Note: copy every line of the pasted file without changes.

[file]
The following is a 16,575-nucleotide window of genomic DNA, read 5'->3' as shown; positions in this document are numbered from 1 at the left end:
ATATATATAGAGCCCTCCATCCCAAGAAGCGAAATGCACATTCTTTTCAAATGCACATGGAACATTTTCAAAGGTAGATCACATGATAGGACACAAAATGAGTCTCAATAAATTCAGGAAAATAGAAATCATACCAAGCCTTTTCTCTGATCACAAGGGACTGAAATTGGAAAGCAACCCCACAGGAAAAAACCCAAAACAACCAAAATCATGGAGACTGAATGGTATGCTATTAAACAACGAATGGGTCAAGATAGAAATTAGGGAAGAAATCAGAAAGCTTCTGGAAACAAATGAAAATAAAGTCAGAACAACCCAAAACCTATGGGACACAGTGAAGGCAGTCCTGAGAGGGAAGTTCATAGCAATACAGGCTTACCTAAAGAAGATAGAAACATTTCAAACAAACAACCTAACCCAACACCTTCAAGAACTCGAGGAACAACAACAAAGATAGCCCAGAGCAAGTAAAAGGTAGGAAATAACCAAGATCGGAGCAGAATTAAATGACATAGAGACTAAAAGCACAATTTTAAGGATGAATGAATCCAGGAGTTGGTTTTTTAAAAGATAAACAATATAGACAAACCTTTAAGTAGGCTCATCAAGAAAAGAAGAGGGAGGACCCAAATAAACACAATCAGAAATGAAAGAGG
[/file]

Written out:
The following is a 16,575-nucleotide window of genomic DNA, read 5'->3' as shown; positions in this document are numbered from 1 at the left end:
ATATATATAGAGCCCTCCATCCCAAGAAGCGAAATGCACATTCTTTTCAAATGCACATGGAACATTTTCAAAGGTAGATCACATGATAGGACACAAAATGAGTCTCAATAAATTCAGGAAAATAGAAATCATACCAAGCCTTTTCTCTGATCACAAGGGACTGAAATTGGAAAGCAACCCCACAGGAAAAAACCCAAAACAACCAAAATCATGGAGACTGAATGGTATGCTATTAAACAACGAATGGGTCAAGATAGAAATTAGGGAAGAAATCAGAAAGCTTCTGGAAACAAATGAAAATAAAGTCAGAACAACCCAAAACCTATGGGACACAGTGAAGGCAGTCCTGAGAGGGAAGTTCATAGCAATACAGGCTTACCTAAAGAAGATAGAAACATTTCAAACAAACAACCTAACCCAACACCTTCAAGAACTCGAGGAACAACAACAAAGATAGCCCAGAGCAAGTAAAAGGTAGGAAATAACCAAGATCGGAGCAGAATTAAATGACATAGAGACTAAAAGCACAATTTTAAGGATGAATGAATCCAGGAGTTGGTTTTTTAAAAGATAAACAATATAGACAAACCTTTAAGTAGGCTCATCAAGAAAAGAAGAGGGAGGACCCAAATAAACACAATCAGAAATGAAAGAGG